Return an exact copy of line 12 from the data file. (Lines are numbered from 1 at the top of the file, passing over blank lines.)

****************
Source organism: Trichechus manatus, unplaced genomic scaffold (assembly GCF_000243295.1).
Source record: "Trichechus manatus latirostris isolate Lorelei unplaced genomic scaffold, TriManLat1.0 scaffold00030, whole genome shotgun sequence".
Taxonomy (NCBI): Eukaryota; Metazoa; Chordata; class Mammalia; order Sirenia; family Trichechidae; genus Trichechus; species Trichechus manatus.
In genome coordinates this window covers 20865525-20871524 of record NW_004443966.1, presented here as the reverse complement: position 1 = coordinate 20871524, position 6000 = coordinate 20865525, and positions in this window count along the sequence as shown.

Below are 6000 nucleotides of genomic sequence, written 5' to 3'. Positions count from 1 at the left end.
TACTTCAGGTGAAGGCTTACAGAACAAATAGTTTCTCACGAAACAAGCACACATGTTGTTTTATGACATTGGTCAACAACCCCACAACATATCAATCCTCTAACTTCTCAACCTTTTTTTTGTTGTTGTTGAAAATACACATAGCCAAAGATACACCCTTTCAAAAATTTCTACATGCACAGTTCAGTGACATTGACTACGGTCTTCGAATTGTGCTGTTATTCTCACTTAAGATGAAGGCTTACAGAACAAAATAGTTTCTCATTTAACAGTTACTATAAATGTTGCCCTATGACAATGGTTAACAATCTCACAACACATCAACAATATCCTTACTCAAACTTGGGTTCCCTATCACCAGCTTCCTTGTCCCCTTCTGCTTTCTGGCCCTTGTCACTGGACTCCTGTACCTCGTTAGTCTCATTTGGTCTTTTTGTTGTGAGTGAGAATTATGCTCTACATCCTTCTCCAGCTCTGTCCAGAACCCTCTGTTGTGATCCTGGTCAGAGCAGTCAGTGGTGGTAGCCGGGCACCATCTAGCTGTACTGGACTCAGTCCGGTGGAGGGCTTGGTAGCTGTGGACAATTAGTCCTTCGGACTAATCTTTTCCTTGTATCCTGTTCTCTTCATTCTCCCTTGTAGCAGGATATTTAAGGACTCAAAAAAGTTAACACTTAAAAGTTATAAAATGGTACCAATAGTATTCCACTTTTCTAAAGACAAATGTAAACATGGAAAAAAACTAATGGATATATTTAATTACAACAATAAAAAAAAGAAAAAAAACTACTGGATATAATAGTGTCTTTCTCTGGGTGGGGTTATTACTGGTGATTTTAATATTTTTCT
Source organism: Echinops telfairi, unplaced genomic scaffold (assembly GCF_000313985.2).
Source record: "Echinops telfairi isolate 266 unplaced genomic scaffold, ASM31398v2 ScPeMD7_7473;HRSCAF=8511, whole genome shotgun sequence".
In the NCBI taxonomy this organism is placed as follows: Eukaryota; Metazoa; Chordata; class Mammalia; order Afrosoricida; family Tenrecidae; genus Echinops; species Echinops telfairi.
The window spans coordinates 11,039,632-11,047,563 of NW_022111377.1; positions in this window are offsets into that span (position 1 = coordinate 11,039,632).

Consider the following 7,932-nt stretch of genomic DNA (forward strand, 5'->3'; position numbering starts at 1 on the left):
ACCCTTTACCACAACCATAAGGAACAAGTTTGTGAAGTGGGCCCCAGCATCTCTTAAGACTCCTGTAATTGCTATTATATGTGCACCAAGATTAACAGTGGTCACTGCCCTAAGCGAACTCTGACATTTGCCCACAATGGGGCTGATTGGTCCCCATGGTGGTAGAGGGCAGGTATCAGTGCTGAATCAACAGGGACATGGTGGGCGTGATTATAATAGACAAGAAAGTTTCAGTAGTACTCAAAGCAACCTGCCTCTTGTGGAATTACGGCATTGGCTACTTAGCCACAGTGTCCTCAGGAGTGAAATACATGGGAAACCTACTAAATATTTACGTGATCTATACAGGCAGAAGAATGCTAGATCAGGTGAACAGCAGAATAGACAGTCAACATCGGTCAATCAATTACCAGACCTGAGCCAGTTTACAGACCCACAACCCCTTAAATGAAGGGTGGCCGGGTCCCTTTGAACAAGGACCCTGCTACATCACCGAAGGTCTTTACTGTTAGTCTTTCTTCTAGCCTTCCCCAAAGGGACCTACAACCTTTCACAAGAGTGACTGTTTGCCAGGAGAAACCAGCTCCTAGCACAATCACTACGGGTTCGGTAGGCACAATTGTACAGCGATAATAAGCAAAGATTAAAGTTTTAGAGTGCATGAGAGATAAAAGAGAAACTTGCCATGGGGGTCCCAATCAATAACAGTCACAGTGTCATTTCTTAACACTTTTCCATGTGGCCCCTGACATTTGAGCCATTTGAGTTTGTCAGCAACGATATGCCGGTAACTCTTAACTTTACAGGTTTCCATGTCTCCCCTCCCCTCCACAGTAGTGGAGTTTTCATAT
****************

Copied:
ACCCTTTACCACAACCATAAGGAACAAGTTTGTGAAGTGGGCCCCAGCATCTCTTAAGACTCCTGTAATTGCTATTATATGTGCACCAAGATTAACAGTGGTCACTGCCCTAAGCGAACTCTGACATTTGCCCACAATGGGGCTGATTGGTCCCCATGGTGGTAGAGGGCAGGTATCAGTGCTGAATCAACAGGGACATGGTGGGCGTGATTATAATAGACAAGAAAGTTTCAGTAGTACTCAAAGCAACCTGCCTCTTGTGGAATTACGGCATTGGCTACTTAGCCACAGTGTCCTCAGGAGTGAAATACATGGGAAACCTACTAAATATTTACGTGATCTATACAGGCAGAAGAATGCTAGATCAGGTGAACAGCAGAATAGACAGTCAACATCGGTCAATCAATTACCAGACCTGAGCCAGTTTACAGACCCACAACCCCTTAAATGAAGGGTGGCCGGGTCCCTTTGAACAAGGACCCTGCTACATCACCGAAGGTCTTTACTGTTAGTCTTTCTTCTAGCCTTCCCCAAAGGGACCTACAACCTTTCACAAGAGTGACTGTTTGCCAGGAGAAACCAGCTCCTAGCACAATCACTACGGGTTCGGTAGGCACAATTGTACAGCGATAATAAGCAAAGATTAAAGTTTTAGAGTGCATGAGAGATAAAAGAGAAACTTGCCATGGGGGTCCCAATCAATAACAGTCACAGTGTCATTTCTTAACACTTTTCCATGTGGCCCCTGACATTTGAGCCATTTGAGTTTGTCAGCAACGATATGCCGGTAACTCTTAACTTTACAGGTTTCCATGTCTCCCCTCCCCTCCACAGTAGTGGAGTTTTCATAT